Several months ago my best friend gave me an old beat-up book to read that she had just finished. “It’s historical fiction, you’ll love it!” she said. “Cool! What’s the setting?” “Medieval England during a plague.” “What?! You want me to read a book about the plague right now?!” Well, I am indeed reading a book about a plague (Year of Wonders: A Novel of the Plague by Geraldine Brooks). It’s written about the Great Plague of 1665-1666, and I have around 100 pages to go, so I don’t yet know how the story ends.
Once the plague comes to an isolated English mountain village (from London), a housemaid named Anna emerges as an unlikely hero. The village had just gotten a visionary young minister who came to serve with his wife. And the minister convinces the town to quarantine within the boundaries of the village to hopefully stop the plague from spreading to nearby villages. But soon enough, death reaches every household. Faith becomes tested and lost by some. There is even a witch hunt with villagers needing someone to blame for their pain and suffering.
The chapter I just finished featured the minister collapsing in the pulpit from exhaustion as he declared to his weary parishioners that it was no longer safe to worship inside their church building. Rev. Mompellion preached, “Do not despair! . . . For a church is not a building, merely! We shall still have our church, but we will have it in the midst of God’s own creation. We will meet and pray together under the ceiling of Heaven, in Cucklett Delf, where the birds shall be our choir, the stones our altar, the trees our spire! In the Delf, friends, we may stand at safe distance from one another, so that the ill do not infect the well.” (pg. 167)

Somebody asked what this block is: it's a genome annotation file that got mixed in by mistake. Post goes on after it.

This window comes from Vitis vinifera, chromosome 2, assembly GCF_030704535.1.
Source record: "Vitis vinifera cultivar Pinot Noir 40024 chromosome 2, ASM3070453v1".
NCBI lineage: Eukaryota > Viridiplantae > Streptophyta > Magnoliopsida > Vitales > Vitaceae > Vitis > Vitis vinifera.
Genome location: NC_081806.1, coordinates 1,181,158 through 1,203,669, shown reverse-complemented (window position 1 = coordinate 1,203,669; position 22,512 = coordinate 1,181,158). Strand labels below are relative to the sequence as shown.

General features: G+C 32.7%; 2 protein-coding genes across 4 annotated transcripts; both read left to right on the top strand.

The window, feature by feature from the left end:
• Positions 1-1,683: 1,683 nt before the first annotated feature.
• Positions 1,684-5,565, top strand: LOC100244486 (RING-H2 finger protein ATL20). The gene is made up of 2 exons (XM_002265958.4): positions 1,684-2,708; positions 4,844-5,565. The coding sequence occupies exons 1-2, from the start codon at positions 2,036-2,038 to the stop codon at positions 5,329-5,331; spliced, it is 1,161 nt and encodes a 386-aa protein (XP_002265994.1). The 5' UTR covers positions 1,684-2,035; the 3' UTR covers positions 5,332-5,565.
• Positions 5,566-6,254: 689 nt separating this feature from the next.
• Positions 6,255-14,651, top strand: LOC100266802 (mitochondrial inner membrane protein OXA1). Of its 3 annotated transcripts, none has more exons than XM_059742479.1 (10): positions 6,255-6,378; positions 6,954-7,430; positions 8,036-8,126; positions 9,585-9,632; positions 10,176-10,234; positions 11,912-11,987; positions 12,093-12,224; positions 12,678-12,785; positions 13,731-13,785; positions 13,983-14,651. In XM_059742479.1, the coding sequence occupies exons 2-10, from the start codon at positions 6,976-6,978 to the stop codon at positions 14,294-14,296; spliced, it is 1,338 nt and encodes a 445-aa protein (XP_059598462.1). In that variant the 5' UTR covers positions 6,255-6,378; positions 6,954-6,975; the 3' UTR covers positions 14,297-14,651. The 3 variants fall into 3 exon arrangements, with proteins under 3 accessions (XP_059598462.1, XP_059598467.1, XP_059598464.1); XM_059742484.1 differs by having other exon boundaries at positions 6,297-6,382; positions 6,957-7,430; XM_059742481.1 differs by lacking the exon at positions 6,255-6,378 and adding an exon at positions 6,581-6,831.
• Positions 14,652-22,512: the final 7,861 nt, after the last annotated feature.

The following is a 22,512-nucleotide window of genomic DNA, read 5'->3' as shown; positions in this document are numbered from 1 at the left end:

It may sound like an odd thing to write to you this week, but this novel about the plague in England in the 1600s has given me a jolt of hope. Christians have been through plagues and pandemics before. And somehow, some way, we figure out how to meet and pray together. As you have hopefully read already (and can read below), we are altering our operations given the positivity rate in Colchester (and in Connecticut as a whole) with the Omicron variant. We are continuing on with worship in person, masked and spaced out from one another, and will continue offering worship virtually. Though for now, we are not having the Choir rehearsing and singing in worship nor are we gathering the youngest members of our church family for Sunday School. We hope things will get back to the new normal in just a few weeks once the spread of Omicron has lessened.
Though just remember on those days when we may feel especially weary, the Christian Church has been here before in times of sickness and suffering in communities. And we will weather this storm, together. Take heart. Don’t despair. God is with us as we all figure out the next faithful step.
Photo by Magda V on Unsplash
Thursday Thoughts 1/6/22